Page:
with high affinity to in vivo
productive to production and
recognition sites and confers
in vivo fate aspects, is
measures of active targeting
required to endow the systems
with these properties.
Two basic type of gagomer may be synthesized: low lipid to glycosaminoglycan ratio, [1:1, w/w] denoted LLG, and high ratio of lipid to glycosaminoglycan, [5:1 to 20:1, w/w] denoted HLG. By changing specific steps in the preparation, the outcome can be directed to form micro- or nanoparticles.
The gagomers of the present invention, lipidated glycosaminoglycans, can be used as delivery systems for drug therapy to treat a pathological condition in an animal in need thereof. The term “animal” used herein is taken to include humans, and other mammals such as cattle, dogs, cats, rats, mice; as well as birds; reptiles; and fish.
For the present invention, pathological conditions suitable for treatment by means of the gagomers include but are not limited to cancer, fungal or bacterial infections, including those secondary to trauma such as burns, infections caused by parasites or viruses, prion infections, and the like.
The gagomers of the present invention may also have use in vaccine preparations and gene therapy. The preparation of vaccines containing an immunogenic polypeptide as the active ingredient is known to one of skill in the art. Likewise, the preparation of vectors for gene insertion is also known to one of skill in the art.
The gagomers formed by the procedures of the present invention may be lyophilized or dehydrated at various stages of formation. For example, the lipid film may be lyophilized after removing the solvent and prior to adding the drug. Alternatively, the lipid-drug film may be lyophilized prior to hydrating the gagomers. Such dehydration may be carried out by exposure of the lipid or gagomer to reduced pressure, thereby removing all suspending solvent.
Alternatively or additionally, the hydrated gagomer preparation may also be dehydrated by placing it in surrounding medium in liquid nitrogen and freezing it prior to the dehydration step. Dehydration with prior freezing may be performed in the presence of one or more protective agents, such as sugars. Such techniques enhance the long-term storage and stability of the preparations.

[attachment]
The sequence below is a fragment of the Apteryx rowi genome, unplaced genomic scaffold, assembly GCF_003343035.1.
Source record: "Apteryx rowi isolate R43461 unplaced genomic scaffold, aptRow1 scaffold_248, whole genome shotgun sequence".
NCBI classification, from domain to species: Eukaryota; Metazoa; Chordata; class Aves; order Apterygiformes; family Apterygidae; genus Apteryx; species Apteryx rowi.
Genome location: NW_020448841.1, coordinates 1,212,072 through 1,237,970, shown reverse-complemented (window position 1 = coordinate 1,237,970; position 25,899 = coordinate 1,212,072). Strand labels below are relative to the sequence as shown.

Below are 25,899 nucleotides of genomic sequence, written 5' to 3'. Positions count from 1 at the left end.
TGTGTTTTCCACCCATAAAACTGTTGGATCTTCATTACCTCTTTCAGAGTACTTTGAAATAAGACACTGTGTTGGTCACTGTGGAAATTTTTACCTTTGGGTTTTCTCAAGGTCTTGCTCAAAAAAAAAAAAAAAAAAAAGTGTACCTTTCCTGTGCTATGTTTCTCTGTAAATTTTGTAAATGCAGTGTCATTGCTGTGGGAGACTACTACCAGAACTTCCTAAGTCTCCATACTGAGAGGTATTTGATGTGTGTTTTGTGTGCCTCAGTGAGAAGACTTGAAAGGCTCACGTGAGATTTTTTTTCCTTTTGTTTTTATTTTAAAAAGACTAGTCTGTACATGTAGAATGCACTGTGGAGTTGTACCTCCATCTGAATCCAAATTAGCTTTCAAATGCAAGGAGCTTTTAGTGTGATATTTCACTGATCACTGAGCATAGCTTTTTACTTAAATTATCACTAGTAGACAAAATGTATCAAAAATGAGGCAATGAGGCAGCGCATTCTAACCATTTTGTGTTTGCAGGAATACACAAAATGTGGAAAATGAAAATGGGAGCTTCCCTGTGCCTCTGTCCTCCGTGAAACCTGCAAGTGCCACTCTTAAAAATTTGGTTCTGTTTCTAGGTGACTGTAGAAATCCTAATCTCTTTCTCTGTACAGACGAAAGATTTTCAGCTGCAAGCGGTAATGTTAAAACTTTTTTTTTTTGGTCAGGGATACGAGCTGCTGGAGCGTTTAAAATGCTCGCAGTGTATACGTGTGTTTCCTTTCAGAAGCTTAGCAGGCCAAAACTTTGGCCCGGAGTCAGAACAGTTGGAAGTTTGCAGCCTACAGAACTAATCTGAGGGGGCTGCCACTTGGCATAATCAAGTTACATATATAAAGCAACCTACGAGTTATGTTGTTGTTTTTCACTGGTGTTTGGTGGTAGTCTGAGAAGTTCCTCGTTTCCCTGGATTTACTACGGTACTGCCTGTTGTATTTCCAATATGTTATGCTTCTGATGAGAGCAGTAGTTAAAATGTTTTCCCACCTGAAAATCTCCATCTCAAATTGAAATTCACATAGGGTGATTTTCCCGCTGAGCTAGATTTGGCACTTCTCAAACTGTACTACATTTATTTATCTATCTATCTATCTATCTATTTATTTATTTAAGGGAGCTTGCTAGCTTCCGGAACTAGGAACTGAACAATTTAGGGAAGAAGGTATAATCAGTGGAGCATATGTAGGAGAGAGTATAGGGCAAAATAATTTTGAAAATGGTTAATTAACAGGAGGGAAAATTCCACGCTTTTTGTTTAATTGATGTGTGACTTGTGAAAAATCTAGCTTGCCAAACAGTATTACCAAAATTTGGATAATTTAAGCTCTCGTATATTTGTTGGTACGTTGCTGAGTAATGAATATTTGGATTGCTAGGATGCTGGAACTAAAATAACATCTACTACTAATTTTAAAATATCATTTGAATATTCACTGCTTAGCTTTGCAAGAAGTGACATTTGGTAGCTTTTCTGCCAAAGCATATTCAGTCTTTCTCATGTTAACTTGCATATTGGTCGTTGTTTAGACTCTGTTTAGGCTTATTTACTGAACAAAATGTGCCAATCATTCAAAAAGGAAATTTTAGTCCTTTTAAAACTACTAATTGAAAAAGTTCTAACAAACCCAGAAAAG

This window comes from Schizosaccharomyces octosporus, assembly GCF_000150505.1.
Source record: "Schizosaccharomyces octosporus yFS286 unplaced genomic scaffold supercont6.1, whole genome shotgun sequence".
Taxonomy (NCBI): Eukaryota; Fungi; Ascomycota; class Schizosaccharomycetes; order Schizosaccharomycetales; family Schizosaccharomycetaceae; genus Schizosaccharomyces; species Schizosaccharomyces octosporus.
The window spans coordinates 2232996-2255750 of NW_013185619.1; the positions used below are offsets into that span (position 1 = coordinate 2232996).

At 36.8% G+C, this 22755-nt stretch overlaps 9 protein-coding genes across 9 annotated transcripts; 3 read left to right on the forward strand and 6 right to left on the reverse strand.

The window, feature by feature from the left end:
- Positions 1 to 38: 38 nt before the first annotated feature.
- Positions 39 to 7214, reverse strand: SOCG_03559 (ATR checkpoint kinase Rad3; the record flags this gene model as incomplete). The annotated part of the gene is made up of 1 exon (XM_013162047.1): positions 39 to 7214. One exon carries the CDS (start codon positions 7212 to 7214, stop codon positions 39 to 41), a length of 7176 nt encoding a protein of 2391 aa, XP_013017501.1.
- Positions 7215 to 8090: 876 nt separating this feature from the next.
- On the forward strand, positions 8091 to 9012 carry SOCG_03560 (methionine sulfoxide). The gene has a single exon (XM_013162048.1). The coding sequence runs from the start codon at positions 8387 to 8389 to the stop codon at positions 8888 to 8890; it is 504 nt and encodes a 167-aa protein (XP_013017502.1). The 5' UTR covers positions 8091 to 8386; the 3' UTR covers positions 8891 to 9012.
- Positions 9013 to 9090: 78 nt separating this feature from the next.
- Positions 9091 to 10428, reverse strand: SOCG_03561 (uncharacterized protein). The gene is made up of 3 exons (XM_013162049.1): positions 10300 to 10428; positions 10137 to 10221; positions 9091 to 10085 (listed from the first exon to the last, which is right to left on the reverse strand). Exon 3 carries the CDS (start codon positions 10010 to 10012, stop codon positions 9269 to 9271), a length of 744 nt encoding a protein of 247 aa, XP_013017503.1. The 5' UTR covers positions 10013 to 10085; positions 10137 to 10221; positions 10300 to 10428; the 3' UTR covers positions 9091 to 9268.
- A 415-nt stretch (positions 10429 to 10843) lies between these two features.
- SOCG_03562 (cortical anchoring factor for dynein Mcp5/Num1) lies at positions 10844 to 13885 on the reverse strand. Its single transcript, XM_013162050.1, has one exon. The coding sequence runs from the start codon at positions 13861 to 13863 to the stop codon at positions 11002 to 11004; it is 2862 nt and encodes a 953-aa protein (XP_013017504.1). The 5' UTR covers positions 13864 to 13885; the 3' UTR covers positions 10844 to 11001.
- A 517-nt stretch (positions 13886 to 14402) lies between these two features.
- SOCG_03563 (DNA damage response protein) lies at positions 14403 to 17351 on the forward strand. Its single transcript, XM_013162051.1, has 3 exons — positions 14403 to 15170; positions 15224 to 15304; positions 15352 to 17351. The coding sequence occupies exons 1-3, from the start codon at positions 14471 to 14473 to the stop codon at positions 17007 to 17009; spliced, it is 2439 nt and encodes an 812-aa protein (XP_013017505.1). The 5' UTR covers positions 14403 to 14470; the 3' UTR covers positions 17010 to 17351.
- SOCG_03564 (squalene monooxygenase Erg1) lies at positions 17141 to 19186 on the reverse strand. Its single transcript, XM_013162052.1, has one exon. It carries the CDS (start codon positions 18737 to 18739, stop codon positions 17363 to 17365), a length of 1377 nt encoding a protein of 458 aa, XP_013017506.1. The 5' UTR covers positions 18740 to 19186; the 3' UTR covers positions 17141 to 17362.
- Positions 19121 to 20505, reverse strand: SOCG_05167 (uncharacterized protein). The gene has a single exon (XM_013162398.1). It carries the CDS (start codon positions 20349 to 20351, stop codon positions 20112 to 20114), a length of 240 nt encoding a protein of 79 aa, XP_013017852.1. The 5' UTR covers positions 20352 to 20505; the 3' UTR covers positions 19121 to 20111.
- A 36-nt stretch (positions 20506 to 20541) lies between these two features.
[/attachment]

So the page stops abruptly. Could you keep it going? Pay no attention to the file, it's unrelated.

Following rehydration, the preparation may be heated. Other suitable methods may be used in the dehydration of the gagomer preparations. The gagomers may also be dehydrated without prior freezing. Once the gagomers have been dehydrated, they can be stored for extended periods of time until they are to be used. The appropriate temperature for storage will depend on the lipid formulation of the gagomers and temperature sensitivity of encapsulated materials.
When the dehydrated gagomers are to be used, rehydration is accomplished by simply adding an aqueous solution, such as distilled water or an appropriate buffer, to the gagomers and allowing them to rehydrate. This rehydration can be performed at room temperature or at other temperatures appropriate to the composition of the gagomers and their internal contents.
The gagomers of the present invention, lipidated glycosaminoglycans, are preferably prepared by covalently binding a lipid having at least one primary amino group to a carboxylic acid-containing glycosaminoglycan by the following method:
(a) A reaction vessel is provided in which the lipid is spread in a thin layer on the vessel bottom and walls. This can be effected by dissolving the lipid in an organic solvent and evaporating the lipid to dryness under low pressure in a rotary evaporator.
(b) The glycosaminoglycan is activated by pre-incubation in acidic pH with a crosslinker.
(c) The activated glycosaminoglycan is added to the reaction vessel.
(d) The reaction mixture of the lipid and activated glycosaminoglycan is buffered to a basic pH 8.6.